Church: Why We Need Each Other

 

worship

I grew up going to church every Sunday, and I do mean “church” not youth group and I do mean “every” Sunday… I have 4 years of perfect attendance pins to prove it!  It was a Lutheran church, lots of aerobic liturgy, stand up quote creeds, sit down, stand up quote more creeds, sing 500 year old hymns played on a 50 year old pipe organ that shook the 100 year old building.  The pastor wore a collar and a robe, he shook your hand at the door with a rather limp, weak grasp.  I spent countless hours staring at the elaborately painted ceiling and the stained glass windows that depicted different events of the life of Jesus… all in all not a hip, happening or riveting experience.

But I was with the “big people”, I saw Bruce Hargreaves, Dick Stonex, Bud Funrue, Bob Stutzman, Art Sachar, Bob Barnes…  all men, friends of my dad.  They were farmers, loggers, linemen, welders even a cartographer.  Being around these men and their wives, in this context imprinted on my heart that you could be a man and follow Jesus.  They knew me by name, they allowed me to drift into their conversations.  I saw them sing, heard them read scripture from the small pulpit, watched them put a check in the offering plate, listened as they talked about rain and crops, taxes and hunting during the fellowship hour.  On church work days, they’d show up with tools and tractors… I learned a lot from watching them.

As I entered high school, they would attend my games, comment on my performance.  They tried their best to lead our sad little high school group with the catchy name “Luther League”.  We used their cars to get to Hoodoo, their boats to learn to water ski, I picked their strawberries, bucked their hay and drove their tractors to earn money for my first car.

Why this stroll down memory lane of my Norman Rockwell childhood?  To emphasize why I think kids and adults should share the same space on a Sunday morning.  Being around men and women who were followers of Jesus, watching them, learning from them made a huge impact on my life and faith.  Frankly, the preaching in my Lutheran church was abysmal, not much scripture and lots of platitudes.  So for me, my faith was not fed from the pulpit, but from the pew, by the adults sitting around me.

I learned that church was about more than receiving, it was about serving, giving, friendship, community and faithfulness.  I saw this in my parents and in their friends.  I saw this because I was there in their midst to see it, not segregated off to the shag carpeted youth room in the basement filled with bean bag chairs (yes we had one).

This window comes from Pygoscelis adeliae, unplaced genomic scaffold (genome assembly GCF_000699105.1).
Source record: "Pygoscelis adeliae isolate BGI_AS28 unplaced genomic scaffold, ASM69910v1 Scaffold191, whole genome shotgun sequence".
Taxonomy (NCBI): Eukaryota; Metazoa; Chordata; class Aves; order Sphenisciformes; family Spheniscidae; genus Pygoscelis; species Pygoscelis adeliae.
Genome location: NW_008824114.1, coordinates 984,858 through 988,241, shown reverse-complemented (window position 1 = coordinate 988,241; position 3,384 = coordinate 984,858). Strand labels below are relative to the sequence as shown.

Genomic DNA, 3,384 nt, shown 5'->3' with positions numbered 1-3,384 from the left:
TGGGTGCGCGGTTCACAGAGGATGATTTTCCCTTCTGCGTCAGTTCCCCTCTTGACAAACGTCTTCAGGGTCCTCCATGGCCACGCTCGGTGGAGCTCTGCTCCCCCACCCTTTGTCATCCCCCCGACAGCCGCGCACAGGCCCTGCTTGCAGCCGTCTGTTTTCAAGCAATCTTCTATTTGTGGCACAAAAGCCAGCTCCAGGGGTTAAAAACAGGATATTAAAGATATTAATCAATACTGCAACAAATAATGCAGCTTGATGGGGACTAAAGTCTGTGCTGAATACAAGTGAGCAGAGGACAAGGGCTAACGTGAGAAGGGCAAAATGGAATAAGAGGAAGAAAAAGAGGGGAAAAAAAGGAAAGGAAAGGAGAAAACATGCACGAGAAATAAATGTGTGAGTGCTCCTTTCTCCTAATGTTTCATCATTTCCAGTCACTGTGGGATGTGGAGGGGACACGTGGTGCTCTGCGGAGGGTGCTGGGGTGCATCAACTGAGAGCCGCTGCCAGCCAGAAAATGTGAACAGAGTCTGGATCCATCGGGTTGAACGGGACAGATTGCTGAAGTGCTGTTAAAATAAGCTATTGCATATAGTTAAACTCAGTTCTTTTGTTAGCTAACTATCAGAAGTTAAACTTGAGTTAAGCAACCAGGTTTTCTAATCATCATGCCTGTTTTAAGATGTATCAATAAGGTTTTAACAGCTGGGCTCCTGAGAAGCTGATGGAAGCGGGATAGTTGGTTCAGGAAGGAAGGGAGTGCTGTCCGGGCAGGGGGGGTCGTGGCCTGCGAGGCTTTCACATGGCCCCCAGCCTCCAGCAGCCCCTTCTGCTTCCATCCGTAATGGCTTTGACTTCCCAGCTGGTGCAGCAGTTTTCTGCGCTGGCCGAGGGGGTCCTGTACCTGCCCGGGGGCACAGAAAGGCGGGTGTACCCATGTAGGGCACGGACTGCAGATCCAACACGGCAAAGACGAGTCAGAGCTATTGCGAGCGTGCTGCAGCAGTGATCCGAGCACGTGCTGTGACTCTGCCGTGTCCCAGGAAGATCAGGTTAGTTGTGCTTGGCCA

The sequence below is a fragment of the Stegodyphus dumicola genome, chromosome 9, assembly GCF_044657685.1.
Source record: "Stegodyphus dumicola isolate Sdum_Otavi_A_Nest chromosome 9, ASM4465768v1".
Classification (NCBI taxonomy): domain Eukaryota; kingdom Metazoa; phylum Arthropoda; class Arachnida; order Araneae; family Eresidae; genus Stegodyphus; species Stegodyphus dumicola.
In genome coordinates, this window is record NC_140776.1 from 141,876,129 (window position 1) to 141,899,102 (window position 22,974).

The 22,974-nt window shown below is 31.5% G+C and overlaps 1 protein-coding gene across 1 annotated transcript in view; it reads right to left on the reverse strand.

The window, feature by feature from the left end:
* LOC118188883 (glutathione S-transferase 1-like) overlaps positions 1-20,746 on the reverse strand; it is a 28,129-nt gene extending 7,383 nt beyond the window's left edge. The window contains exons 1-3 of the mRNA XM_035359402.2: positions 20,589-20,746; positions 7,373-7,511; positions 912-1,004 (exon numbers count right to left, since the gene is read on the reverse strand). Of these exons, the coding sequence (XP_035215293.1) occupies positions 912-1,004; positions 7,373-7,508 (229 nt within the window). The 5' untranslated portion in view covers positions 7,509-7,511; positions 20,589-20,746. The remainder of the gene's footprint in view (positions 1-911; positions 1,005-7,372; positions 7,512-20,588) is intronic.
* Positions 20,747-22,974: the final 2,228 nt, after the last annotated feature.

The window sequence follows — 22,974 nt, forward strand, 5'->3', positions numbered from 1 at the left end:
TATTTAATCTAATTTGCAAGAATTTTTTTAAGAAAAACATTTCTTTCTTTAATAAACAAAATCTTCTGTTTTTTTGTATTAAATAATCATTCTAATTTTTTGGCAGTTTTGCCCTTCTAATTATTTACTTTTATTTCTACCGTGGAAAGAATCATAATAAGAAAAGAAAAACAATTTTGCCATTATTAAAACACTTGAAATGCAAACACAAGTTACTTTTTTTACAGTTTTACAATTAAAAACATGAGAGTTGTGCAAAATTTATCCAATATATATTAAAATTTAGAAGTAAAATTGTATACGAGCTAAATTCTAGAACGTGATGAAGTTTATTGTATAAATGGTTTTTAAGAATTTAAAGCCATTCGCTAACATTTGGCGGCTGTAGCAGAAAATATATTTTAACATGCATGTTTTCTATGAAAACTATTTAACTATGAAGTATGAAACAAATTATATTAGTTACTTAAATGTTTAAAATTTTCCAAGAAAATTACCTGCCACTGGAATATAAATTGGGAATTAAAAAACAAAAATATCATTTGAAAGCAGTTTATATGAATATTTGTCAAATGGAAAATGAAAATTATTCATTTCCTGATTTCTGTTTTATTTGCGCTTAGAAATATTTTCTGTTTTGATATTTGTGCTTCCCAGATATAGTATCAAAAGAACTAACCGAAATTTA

UFC is a different experience than Emmanuel Lutheran… the preaching is from the Bible and most weeks not abysmal, the music is engaging, the culture is friendly and freeing, the social mix is broader, there are 100’s of hip college students in the mix.  Your kids need to be there, with you and with your friends… it will feed their faith, form their world view and grow them up in a way that Dave, Aly and Josh cannot.  Where else do they get to rub shoulders with teachers, nurses, doctors, lawyers, contractors, homemakers, business owners, plumbers, electricians, division 1 football coaches, university professors, college students, police officers, firemen, dentists, architects, farmers, artists, mechanics, etc. all that love the Lord and are trying to live life as His followers.

But heres a little secret… if you are “just there” and not engaged you will not reap the full benefit of the “big church” experience.  Do they see you sing, read your bible, take a note or two, cut a check, greet a friend, welcome a stranger, move a chair, roll up a tarp, take a student to lunch, invite an international student into your home?  If you are not leading in these actions, consider a change, but in the mean time putting your kids around those in our church that are engaged is a great investment in their faith and maturity… who knows how God might use it in their life and yours?

Brett

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